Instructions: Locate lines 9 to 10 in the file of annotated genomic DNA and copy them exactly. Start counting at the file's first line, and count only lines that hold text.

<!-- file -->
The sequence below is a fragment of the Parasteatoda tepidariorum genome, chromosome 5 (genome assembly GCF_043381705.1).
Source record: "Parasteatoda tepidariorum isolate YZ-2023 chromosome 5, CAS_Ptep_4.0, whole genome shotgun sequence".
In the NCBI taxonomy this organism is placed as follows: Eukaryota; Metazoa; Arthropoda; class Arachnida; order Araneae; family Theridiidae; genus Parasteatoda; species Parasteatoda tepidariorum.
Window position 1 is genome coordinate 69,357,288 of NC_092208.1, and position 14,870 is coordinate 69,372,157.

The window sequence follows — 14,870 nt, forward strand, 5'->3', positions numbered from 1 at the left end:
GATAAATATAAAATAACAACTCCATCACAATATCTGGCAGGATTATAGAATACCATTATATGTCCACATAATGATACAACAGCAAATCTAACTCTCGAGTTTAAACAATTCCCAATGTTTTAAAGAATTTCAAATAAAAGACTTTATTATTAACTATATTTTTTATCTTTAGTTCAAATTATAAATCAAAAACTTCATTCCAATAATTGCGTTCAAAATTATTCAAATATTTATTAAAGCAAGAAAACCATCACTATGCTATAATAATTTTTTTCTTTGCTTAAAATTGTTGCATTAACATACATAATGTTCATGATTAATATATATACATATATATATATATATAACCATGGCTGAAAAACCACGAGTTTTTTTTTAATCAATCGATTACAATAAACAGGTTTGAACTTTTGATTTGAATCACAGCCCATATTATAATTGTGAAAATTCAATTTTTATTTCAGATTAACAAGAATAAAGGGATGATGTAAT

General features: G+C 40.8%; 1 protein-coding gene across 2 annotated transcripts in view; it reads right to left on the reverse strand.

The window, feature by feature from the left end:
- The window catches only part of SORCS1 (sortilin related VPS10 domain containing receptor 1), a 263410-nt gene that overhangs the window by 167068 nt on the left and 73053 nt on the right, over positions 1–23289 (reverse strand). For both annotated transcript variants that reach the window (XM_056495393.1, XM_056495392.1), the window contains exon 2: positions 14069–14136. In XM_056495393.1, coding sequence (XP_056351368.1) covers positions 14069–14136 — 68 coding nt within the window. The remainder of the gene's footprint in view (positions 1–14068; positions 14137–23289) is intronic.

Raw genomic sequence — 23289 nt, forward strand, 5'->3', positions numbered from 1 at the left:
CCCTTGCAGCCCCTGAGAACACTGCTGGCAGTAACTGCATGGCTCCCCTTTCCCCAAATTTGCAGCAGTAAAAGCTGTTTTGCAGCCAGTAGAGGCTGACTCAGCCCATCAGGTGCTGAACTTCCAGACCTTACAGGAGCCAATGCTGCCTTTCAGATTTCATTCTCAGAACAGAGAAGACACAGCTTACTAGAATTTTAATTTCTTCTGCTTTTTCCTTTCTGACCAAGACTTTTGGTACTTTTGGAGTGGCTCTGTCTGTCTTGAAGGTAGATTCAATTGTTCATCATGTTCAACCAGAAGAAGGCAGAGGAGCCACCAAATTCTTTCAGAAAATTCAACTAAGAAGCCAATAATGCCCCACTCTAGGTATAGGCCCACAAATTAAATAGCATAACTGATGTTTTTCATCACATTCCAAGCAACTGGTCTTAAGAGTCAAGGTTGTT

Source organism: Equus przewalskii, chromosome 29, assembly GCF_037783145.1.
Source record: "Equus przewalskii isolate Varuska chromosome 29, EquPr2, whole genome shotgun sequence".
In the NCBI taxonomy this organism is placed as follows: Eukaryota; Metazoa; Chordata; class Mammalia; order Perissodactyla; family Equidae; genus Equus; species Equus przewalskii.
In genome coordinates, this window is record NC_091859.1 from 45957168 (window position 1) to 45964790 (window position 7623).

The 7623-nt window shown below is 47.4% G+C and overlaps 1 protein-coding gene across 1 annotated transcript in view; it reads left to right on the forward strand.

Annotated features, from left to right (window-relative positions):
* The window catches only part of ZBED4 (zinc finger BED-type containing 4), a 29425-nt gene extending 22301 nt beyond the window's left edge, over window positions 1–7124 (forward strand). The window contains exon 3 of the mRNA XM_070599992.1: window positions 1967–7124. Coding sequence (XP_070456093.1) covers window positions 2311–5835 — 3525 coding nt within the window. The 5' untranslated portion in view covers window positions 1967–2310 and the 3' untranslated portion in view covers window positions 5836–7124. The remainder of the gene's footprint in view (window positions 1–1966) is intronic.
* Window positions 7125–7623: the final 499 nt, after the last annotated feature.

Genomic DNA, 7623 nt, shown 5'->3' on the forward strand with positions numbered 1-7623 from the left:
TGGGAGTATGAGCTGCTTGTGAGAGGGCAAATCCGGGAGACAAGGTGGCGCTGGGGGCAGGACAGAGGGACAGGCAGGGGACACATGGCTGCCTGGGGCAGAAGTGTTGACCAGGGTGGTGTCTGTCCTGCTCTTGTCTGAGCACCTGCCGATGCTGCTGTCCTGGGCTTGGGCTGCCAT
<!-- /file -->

- The window catches only part of SORCS1 (sortilin related VPS10 domain containing receptor 1), a 263410-nt gene that overhangs the window by 167068 nt on the left and 73053 nt on the right, over positions 1–23289 (reverse strand). For both annotated transcript variants that reach the window (XM_056495393.1, XM_056495392.1), the window contains exon 2: positions 14069–14136. In XM_056495393.1, coding sequence (XP_056351368.1) covers positions 14069–14136 — 68 coding nt within the window. The remainder of the gene's footprint in view (positions 1–14068; positions 14137–23289) is intronic.

Raw genomic sequence — 23289 nt, forward strand, 5'->3', positions numbered from 1 at the left: